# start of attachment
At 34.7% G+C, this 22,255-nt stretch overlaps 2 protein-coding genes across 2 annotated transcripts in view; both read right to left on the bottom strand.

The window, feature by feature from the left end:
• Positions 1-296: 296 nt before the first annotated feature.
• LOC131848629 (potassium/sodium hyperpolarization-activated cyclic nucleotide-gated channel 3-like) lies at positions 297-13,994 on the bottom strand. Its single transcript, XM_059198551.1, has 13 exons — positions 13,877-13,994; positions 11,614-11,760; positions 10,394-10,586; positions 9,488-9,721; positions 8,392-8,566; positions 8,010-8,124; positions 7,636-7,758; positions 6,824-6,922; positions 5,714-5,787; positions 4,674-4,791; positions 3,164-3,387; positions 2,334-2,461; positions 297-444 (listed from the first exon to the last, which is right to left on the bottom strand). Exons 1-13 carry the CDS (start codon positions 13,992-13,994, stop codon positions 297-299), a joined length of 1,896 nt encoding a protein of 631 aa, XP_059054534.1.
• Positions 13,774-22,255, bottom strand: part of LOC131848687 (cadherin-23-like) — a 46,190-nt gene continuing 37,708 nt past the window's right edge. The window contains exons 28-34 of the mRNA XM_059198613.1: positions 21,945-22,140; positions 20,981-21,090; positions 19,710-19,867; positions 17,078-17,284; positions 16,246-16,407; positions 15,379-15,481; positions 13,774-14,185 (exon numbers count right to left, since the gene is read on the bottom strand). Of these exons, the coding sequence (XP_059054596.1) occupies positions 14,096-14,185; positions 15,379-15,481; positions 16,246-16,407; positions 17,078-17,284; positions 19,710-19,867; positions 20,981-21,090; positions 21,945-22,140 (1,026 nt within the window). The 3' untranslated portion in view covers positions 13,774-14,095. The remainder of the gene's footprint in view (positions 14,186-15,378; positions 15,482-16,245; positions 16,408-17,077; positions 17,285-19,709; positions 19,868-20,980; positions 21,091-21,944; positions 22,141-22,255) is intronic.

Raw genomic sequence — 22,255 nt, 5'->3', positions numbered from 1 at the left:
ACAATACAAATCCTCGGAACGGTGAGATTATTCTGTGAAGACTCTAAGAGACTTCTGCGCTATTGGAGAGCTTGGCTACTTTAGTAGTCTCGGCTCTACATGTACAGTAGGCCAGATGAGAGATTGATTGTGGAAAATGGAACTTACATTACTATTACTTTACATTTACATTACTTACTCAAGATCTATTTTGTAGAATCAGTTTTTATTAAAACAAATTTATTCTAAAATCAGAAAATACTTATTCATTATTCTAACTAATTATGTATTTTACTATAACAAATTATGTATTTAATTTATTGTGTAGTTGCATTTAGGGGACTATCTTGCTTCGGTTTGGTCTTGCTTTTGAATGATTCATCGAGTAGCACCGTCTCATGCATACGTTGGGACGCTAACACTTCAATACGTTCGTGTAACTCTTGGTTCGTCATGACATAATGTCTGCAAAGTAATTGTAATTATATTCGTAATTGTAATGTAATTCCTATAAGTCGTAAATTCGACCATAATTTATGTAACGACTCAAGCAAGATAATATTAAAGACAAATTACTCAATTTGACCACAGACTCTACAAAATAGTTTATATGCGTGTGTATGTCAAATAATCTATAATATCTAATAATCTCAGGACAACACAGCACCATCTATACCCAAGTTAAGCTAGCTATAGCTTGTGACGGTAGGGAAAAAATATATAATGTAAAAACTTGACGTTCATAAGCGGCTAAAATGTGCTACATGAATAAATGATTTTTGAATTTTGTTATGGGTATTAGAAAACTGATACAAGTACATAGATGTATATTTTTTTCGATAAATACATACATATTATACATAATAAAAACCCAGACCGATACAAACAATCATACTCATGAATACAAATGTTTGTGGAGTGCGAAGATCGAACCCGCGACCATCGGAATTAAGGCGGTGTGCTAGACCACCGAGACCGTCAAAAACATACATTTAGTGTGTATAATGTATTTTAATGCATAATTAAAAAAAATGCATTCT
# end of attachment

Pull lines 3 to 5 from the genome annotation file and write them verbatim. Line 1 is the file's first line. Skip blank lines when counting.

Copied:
• Positions 1-296: 296 nt before the first annotated feature.
• LOC131848629 (potassium/sodium hyperpolarization-activated cyclic nucleotide-gated channel 3-like) lies at positions 297-13,994 on the bottom strand. Its single transcript, XM_059198551.1, has 13 exons — positions 13,877-13,994; positions 11,614-11,760; positions 10,394-10,586; positions 9,488-9,721; positions 8,392-8,566; positions 8,010-8,124; positions 7,636-7,758; positions 6,824-6,922; positions 5,714-5,787; positions 4,674-4,791; positions 3,164-3,387; positions 2,334-2,461; positions 297-444 (listed from the first exon to the last, which is right to left on the bottom strand). Exons 1-13 carry the CDS (start codon positions 13,992-13,994, stop codon positions 297-299), a joined length of 1,896 nt encoding a protein of 631 aa, XP_059054534.1.
• Positions 13,774-22,255, bottom strand: part of LOC131848687 (cadherin-23-like) — a 46,190-nt gene continuing 37,708 nt past the window's right edge. The window contains exons 28-34 of the mRNA XM_059198613.1: positions 21,945-22,140; positions 20,981-21,090; positions 19,710-19,867; positions 17,078-17,284; positions 16,246-16,407; positions 15,379-15,481; positions 13,774-14,185 (exon numbers count right to left, since the gene is read on the bottom strand). Of these exons, the coding sequence (XP_059054596.1) occupies positions 14,096-14,185; positions 15,379-15,481; positions 16,246-16,407; positions 17,078-17,284; positions 19,710-19,867; positions 20,981-21,090; positions 21,945-22,140 (1,026 nt within the window). The 3' untranslated portion in view covers positions 13,774-14,095. The remainder of the gene's footprint in view (positions 14,186-15,378; positions 15,482-16,245; positions 16,408-17,077; positions 17,285-19,709; positions 19,868-20,980; positions 21,091-21,944; positions 22,141-22,255) is intronic.